With Celtic facing Linfield on Friday, we thought we'd get a Northern Irish perspective on the game from Benjamin Roberts, author of a soon to be published book on the history of Northern Irish. Benjamin isn't a Linfield fan - lucky for him - but is well-versed on what's going on football-wise 'across the water'.
Firstly we spoke about the reaction in Belfast to the draw:
"The reaction in Belfast to the draw was generally positive, despite the security concerns most were happy for a high-profile 'British' tie as Linfield were unlikely to progress past this round whoever they faced."
Next, how important the game is currently to Linfield and how it compares to previous games in their history:
"Financially the game is huge for Linfield. Getting to this round was worth around more than half a million pound to Linfield in prize money and the gate receipts at Windsor Park (where, because it is a Champions League tie, the local price cap of £10 does not apply) means it could generate more than half a million pound in ticket sales at the 18,5000 capacity Windsor Park. Having said that, the Irish League is semi-professional and Linfield do not employ at full time players. Another couple of seasons reaching this stage of the Champions League may mean they could employ a number of professionals in a couple of years.
The game is the biggest In their modern history. Linfield did reach the quarter final of the European Cup during Celtic's Lisbon Lions season of 1967, and three years later they player Manchester City in the old Cup Winners' Cup, going out on away goals."
We then discussed matters off the field, and the situation involving Celtic refusing tickets for the game, and the reaction to this in Northern Ireland:
"In Northern Ireland the reaction to Celtic refusing tickets has been generally negative. Many local Celtic fans would have liked to have gone. Some others believe that things have moved on enough that it shouldn't be an issue, and still others simply wonder why football fans cannot be trusted to behave themselves. I tend to view these things quite pragmatically though, and knowing the history of Linfield ties with "Irish-Identified" teams I'm not surprised that Celtic came to the decision that they made."
Back to matters on the park, and how hostile the atmosphere will be at Windsor Park:
"It's important to say that Windsor Park is not as hostile as it was 25-30 years ago. Linfield began signing Irish Catholic players in the mid nineties and certain Irish League fixtures such as the one against Cliftonville can now be played in slightly more normal circumstances. However, you're still likely to hear things at Windsor Park that you wouldn't hear at any other ground in England or Scotland."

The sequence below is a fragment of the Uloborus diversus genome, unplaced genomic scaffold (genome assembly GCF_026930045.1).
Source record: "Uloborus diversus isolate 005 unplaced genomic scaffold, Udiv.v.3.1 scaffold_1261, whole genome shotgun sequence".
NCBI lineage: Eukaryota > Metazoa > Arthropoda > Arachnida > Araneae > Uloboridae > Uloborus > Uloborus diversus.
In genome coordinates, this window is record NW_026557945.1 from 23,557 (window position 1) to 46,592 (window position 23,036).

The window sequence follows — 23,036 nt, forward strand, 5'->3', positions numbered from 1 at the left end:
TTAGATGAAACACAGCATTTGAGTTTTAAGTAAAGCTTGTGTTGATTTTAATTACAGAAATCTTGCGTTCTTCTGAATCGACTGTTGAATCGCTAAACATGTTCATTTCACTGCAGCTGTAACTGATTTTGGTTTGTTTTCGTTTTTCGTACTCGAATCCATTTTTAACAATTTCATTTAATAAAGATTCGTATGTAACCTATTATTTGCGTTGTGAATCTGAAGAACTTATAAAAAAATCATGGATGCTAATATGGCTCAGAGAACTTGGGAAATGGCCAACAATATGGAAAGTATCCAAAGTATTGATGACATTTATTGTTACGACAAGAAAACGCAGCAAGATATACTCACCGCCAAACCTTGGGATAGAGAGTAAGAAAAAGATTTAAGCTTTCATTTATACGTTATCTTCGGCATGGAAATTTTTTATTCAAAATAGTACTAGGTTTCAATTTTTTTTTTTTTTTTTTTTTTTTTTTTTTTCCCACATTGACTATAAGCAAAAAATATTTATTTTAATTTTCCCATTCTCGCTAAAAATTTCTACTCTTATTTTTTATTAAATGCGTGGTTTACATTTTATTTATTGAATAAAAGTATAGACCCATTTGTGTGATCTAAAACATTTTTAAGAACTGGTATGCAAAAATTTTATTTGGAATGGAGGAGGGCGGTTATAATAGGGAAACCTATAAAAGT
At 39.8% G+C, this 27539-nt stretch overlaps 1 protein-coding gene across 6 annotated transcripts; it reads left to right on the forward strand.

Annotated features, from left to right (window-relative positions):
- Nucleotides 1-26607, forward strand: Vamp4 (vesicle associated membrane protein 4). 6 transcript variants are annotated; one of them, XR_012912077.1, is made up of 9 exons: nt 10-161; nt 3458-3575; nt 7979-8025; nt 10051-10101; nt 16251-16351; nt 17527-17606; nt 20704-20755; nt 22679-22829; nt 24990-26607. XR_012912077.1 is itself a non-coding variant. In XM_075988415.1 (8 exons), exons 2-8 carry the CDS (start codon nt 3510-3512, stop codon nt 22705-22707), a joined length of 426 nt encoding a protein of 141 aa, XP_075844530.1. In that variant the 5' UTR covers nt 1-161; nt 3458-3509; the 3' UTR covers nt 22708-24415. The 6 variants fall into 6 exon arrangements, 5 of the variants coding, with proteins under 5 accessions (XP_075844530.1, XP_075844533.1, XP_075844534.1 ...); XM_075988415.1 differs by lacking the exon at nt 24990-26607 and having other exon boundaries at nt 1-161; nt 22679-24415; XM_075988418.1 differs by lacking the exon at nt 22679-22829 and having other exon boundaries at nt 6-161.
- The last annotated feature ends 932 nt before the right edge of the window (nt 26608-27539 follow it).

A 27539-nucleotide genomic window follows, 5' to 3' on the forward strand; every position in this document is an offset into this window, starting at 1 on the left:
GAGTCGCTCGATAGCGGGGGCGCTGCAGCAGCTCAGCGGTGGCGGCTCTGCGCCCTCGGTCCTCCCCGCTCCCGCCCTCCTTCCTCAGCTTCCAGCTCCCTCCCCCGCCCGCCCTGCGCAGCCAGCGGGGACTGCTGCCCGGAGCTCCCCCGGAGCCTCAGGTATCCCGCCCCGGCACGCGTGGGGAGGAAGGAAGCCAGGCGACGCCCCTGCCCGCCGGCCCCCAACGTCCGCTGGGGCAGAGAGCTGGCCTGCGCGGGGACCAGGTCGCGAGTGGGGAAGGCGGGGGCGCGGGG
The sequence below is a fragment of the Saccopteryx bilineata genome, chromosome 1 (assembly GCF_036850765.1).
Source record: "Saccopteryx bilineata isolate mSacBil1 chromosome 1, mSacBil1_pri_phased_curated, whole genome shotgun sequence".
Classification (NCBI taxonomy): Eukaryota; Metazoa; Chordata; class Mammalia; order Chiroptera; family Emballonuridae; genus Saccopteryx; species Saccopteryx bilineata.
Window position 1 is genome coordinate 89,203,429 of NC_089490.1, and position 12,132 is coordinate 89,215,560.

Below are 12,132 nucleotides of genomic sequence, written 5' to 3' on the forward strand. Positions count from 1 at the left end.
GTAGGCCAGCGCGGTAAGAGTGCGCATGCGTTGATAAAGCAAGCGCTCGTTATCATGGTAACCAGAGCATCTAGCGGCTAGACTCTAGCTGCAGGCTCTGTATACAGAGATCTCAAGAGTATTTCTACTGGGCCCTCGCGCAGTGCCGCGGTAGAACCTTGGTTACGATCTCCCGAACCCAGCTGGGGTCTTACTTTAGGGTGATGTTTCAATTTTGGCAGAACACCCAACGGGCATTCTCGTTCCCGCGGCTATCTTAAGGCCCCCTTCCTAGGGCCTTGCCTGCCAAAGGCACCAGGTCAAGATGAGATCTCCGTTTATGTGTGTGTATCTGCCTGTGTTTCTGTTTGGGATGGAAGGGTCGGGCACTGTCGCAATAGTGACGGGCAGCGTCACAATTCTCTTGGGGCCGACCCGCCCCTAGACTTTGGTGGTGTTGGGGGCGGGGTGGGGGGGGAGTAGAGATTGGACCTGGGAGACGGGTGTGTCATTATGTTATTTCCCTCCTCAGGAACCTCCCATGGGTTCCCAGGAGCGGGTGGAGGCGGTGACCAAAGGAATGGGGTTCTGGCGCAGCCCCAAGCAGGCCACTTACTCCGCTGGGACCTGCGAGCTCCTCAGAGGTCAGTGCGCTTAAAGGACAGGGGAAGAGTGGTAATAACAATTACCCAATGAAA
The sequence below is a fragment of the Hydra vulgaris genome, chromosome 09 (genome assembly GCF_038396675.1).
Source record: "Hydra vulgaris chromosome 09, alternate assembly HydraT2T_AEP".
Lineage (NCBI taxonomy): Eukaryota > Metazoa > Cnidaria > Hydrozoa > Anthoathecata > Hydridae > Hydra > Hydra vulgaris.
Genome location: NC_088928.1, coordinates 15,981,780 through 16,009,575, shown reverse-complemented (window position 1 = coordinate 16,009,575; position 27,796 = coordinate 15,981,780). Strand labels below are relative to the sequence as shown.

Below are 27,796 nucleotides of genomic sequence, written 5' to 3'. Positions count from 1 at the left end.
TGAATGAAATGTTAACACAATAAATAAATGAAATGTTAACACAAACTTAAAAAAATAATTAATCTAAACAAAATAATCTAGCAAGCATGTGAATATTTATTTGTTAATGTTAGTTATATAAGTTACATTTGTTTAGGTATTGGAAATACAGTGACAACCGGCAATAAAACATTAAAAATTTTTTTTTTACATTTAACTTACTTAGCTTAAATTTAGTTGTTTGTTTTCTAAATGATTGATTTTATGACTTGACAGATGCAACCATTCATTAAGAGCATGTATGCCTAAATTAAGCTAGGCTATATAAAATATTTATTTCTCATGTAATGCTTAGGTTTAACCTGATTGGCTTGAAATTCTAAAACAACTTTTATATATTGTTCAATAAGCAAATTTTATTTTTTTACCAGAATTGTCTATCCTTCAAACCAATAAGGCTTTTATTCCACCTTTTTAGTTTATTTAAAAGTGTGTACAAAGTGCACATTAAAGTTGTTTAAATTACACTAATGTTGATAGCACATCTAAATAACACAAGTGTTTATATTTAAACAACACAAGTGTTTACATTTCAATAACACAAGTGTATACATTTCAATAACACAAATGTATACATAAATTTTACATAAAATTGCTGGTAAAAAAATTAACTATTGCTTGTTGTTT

And as for what kind of team Linfield are:
"Linfield are semi-professional so the quality is not uniformly high. The Irish League is a very physical one and they will definitely have to reign in some of the harder challenges that simply won't get past a Champions League referee. In terms of players to watch out for, Linfield's goalkeeper Roy Carroll, now into his forties, used to be at Manchester United so will be used to nights like these, albeit largely on the bench. The goalscorer in Linfield's home tie with La Fiorita, Jordan Stewart, has just returned from a couple of years in England with Swindon. His grandfather, Phil Scott, was a Linfield legend in the sixties and he has a lot of potential himself."
Finally we asked Benjamin for his prediction for the game:
‘‘Linfield can only hope that they keep the score respectable. Even manager David Healy (who was once at Rangers - TJDS) accepts that his team have no chance."
Thanks very much to Benjamin for his answers. You can find his book "Gunshots & Goalposts: The Story of Northern Irish Football" on Amazon here, on the Google Play Bookstore here or you can order a paperback copy with a £1 discount using the code 'TJDS' until July 15th here and you can follow him on Twitter here.
Benjamin has kindly provided us with an extract from his book, dealing with the first Belfast Celtic game against Linfield in 1912, which you can read here.